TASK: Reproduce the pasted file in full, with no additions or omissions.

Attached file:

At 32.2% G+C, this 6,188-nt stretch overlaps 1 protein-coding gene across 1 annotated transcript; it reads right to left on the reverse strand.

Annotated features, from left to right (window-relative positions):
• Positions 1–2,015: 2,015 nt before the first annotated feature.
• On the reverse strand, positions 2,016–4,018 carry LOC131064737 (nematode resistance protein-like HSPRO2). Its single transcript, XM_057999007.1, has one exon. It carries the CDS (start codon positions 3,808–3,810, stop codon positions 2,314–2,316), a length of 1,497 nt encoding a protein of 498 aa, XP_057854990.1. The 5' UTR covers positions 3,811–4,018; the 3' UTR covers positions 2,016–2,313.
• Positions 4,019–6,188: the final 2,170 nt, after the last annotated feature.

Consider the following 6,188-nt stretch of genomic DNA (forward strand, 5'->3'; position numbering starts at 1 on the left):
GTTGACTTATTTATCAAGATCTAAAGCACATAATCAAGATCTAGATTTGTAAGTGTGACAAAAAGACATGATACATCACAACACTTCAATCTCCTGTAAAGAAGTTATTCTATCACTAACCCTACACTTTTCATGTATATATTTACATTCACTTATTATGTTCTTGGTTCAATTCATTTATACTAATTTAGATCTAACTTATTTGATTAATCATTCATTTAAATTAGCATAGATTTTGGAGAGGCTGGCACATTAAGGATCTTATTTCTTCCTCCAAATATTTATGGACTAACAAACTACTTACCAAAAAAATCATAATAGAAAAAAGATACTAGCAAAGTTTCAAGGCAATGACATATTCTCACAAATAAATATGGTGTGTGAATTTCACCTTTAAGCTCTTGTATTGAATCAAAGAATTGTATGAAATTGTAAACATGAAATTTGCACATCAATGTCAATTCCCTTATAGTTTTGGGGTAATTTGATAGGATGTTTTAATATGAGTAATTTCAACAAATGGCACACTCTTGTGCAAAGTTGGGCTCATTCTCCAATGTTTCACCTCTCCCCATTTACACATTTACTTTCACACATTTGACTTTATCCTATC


At 32.2% G+C, this 6,188-nt stretch overlaps 1 protein-coding gene across 1 annotated transcript; it reads right to left on the reverse strand.

Annotated features, from left to right (window-relative positions):
• Positions 1–2,015: 2,015 nt before the first annotated feature.
• On the reverse strand, positions 2,016–4,018 carry LOC131064737 (nematode resistance protein-like HSPRO2). Its single transcript, XM_057999007.1, has one exon. It carries the CDS (start codon positions 3,808–3,810, stop codon positions 2,314–2,316), a length of 1,497 nt encoding a protein of 498 aa, XP_057854990.1. The 5' UTR covers positions 3,811–4,018; the 3' UTR covers positions 2,016–2,313.
• Positions 4,019–6,188: the final 2,170 nt, after the last annotated feature.

Consider the following 6,188-nt stretch of genomic DNA (forward strand, 5'->3'; position numbering starts at 1 on the left):
GTTGACTTATTTATCAAGATCTAAAGCACATAATCAAGATCTAGATTTGTAAGTGTGACAAAAAGACATGATACATCACAACACTTCAATCTCCTGTAAAGAAGTTATTCTATCACTAACCCTACACTTTTCATGTATATATTTACATTCACTTATTATGTTCTTGGTTCAATTCATTTATACTAATTTAGATCTAACTTATTTGATTAATCATTCATTTAAATTAGCATAGATTTTGGAGAGGCTGGCACATTAAGGATCTTATTTCTTCCTCCAAATATTTATGGACTAACAAACTACTTACCAAAAAAATCATAATAGAAAAAAGATACTAGCAAAGTTTCAAGGCAATGACATATTCTCACAAATAAATATGGTGTGTGAATTTCACCTTTAAGCTCTTGTATTGAATCAAAGAATTGTATGAAATTGTAAACATGAAATTTGCACATCAATGTCAATTCCCTTATAGTTTTGGGGTAATTTGATAGGATGTTTTAATATGAGTAATTTCAACAAATGGCACACTCTTGTGCAAAGTTGGGCTCATTCTCCAATGTTTCACCTCTCCCCATTTACACATTTACTTTCACACATTTGACTTTATCCTATC